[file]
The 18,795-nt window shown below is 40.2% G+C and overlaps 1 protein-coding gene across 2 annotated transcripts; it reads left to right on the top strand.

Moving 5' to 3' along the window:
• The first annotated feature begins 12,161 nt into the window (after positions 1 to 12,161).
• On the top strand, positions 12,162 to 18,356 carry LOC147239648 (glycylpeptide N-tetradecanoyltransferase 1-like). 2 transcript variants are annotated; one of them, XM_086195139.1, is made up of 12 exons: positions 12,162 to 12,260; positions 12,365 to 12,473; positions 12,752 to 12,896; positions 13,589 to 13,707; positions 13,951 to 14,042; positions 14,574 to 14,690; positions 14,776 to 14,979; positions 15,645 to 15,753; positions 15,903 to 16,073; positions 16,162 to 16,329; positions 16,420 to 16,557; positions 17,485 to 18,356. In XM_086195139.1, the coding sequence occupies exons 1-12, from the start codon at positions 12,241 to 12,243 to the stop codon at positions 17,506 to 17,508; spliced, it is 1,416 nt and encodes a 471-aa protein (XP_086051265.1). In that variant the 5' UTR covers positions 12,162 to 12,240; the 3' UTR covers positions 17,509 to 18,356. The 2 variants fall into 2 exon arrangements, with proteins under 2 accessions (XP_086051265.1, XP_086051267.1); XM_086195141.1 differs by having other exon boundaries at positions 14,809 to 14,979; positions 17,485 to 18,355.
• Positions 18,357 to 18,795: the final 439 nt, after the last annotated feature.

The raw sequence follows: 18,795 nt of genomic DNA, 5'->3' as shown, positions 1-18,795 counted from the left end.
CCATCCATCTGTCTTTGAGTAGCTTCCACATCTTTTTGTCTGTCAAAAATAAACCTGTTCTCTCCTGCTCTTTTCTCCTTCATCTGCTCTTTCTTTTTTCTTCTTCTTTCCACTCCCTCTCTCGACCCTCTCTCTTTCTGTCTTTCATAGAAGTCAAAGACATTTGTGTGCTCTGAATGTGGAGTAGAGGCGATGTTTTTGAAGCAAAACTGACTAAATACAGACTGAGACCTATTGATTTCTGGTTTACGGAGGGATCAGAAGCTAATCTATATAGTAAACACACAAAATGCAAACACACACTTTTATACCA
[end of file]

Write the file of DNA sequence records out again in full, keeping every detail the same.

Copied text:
The 18,795-nt window shown below is 40.2% G+C and overlaps 1 protein-coding gene across 2 annotated transcripts; it reads left to right on the top strand.

Moving 5' to 3' along the window:
• The first annotated feature begins 12,161 nt into the window (after positions 1 to 12,161).
• On the top strand, positions 12,162 to 18,356 carry LOC147239648 (glycylpeptide N-tetradecanoyltransferase 1-like). 2 transcript variants are annotated; one of them, XM_086195139.1, is made up of 12 exons: positions 12,162 to 12,260; positions 12,365 to 12,473; positions 12,752 to 12,896; positions 13,589 to 13,707; positions 13,951 to 14,042; positions 14,574 to 14,690; positions 14,776 to 14,979; positions 15,645 to 15,753; positions 15,903 to 16,073; positions 16,162 to 16,329; positions 16,420 to 16,557; positions 17,485 to 18,356. In XM_086195139.1, the coding sequence occupies exons 1-12, from the start codon at positions 12,241 to 12,243 to the stop codon at positions 17,506 to 17,508; spliced, it is 1,416 nt and encodes a 471-aa protein (XP_086051265.1). In that variant the 5' UTR covers positions 12,162 to 12,240; the 3' UTR covers positions 17,509 to 18,356. The 2 variants fall into 2 exon arrangements, with proteins under 2 accessions (XP_086051265.1, XP_086051267.1); XM_086195141.1 differs by having other exon boundaries at positions 14,809 to 14,979; positions 17,485 to 18,355.
• Positions 18,357 to 18,795: the final 439 nt, after the last annotated feature.

The raw sequence follows: 18,795 nt of genomic DNA, 5'->3' as shown, positions 1-18,795 counted from the left end.
CCATCCATCTGTCTTTGAGTAGCTTCCACATCTTTTTGTCTGTCAAAAATAAACCTGTTCTCTCCTGCTCTTTTCTCCTTCATCTGCTCTTTCTTTTTTCTTCTTCTTTCCACTCCCTCTCTCGACCCTCTCTCTTTCTGTCTTTCATAGAAGTCAAAGACATTTGTGTGCTCTGAATGTGGAGTAGAGGCGATGTTTTTGAAGCAAAACTGACTAAATACAGACTGAGACCTATTGATTTCTGGTTTACGGAGGGATCAGAAGCTAATCTATATAGTAAACACACAAAATGCAAACACACACTTTTATACCA